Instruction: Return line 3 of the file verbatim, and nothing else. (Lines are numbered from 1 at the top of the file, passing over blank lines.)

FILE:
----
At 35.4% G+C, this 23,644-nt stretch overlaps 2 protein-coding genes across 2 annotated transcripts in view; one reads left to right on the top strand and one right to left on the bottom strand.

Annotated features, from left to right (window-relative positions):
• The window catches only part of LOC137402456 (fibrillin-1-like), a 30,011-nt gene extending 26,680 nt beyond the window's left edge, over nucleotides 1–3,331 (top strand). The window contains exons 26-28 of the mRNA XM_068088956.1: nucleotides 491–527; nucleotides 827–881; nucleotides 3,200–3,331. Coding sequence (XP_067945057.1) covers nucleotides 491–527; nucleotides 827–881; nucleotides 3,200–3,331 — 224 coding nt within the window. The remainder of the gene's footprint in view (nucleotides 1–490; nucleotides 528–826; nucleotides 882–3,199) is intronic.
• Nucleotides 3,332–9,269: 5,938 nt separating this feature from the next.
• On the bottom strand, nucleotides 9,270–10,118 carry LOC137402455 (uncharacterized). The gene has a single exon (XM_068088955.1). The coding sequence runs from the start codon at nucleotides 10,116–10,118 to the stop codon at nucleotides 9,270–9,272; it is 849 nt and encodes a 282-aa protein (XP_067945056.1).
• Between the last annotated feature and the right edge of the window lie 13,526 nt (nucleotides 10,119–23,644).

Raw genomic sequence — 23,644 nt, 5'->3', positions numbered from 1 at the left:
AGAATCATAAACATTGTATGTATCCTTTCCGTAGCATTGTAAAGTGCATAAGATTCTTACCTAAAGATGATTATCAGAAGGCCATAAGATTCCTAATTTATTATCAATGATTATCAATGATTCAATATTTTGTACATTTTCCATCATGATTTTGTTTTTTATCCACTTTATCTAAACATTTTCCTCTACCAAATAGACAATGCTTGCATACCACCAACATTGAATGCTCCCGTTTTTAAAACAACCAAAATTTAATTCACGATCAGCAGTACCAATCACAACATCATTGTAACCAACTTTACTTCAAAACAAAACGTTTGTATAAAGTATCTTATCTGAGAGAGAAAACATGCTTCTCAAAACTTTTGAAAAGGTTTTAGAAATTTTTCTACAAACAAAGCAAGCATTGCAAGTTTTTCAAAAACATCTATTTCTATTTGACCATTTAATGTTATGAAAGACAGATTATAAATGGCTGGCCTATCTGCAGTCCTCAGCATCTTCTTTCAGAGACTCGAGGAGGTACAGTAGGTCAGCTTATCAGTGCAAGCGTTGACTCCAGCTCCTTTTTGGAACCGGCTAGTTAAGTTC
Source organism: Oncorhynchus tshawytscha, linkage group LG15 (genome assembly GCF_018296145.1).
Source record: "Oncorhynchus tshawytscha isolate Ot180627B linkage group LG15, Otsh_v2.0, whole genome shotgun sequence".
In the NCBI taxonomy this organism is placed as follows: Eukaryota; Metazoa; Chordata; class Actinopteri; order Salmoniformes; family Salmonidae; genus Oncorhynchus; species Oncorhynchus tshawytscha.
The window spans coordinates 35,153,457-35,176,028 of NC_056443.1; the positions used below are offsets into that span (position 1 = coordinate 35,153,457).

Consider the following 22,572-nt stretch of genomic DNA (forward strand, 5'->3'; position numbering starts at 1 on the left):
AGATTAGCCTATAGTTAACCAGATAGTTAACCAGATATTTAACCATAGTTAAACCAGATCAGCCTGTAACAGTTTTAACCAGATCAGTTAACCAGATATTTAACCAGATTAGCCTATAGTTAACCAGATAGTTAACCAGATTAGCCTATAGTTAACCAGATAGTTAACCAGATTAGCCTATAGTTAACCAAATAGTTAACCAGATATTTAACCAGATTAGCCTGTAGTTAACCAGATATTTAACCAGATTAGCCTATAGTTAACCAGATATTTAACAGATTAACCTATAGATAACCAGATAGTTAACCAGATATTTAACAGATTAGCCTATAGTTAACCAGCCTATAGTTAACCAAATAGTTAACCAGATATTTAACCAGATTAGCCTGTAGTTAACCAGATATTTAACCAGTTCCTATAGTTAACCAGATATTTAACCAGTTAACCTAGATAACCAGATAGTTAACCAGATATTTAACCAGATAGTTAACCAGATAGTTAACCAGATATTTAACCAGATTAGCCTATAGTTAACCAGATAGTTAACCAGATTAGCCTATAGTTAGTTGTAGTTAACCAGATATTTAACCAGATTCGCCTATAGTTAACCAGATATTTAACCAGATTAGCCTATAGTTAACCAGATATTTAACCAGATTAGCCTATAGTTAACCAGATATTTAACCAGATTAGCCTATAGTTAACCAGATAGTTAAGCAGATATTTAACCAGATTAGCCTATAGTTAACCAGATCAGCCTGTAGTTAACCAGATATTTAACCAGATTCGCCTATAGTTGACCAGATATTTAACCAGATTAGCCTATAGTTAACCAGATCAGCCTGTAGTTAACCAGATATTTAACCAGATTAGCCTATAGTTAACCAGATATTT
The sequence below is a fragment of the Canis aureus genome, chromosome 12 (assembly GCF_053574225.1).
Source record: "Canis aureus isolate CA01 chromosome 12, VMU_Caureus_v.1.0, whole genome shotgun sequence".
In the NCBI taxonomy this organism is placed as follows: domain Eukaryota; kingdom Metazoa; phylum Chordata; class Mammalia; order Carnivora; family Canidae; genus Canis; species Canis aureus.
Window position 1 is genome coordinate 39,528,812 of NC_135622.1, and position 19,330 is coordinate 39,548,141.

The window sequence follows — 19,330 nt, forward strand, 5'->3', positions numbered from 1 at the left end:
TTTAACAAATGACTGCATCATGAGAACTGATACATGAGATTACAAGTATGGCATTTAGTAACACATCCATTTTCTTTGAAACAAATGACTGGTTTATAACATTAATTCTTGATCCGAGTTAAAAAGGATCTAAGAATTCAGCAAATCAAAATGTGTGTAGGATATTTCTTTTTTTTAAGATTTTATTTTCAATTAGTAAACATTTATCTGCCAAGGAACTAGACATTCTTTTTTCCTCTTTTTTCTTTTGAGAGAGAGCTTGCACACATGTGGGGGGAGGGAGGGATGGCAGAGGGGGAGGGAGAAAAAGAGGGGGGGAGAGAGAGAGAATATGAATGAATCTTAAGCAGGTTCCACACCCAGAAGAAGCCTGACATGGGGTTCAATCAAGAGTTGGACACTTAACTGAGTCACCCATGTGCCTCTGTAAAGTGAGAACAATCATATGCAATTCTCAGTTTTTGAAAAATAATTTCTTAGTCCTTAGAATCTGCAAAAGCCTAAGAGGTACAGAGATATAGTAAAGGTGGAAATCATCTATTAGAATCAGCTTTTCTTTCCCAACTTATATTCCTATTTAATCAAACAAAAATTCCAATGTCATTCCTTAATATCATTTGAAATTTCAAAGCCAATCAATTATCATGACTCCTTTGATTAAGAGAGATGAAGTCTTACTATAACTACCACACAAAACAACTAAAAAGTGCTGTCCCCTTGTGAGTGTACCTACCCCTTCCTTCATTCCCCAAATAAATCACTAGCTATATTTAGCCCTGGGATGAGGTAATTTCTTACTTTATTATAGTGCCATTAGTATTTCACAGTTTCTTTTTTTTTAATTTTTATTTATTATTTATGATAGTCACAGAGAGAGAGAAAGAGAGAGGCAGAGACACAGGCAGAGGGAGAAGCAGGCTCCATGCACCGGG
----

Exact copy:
• The window catches only part of LOC137402456 (fibrillin-1-like), a 30,011-nt gene extending 26,680 nt beyond the window's left edge, over nucleotides 1–3,331 (top strand). The window contains exons 26-28 of the mRNA XM_068088956.1: nucleotides 491–527; nucleotides 827–881; nucleotides 3,200–3,331. Coding sequence (XP_067945057.1) covers nucleotides 491–527; nucleotides 827–881; nucleotides 3,200–3,331 — 224 coding nt within the window. The remainder of the gene's footprint in view (nucleotides 1–490; nucleotides 528–826; nucleotides 882–3,199) is intronic.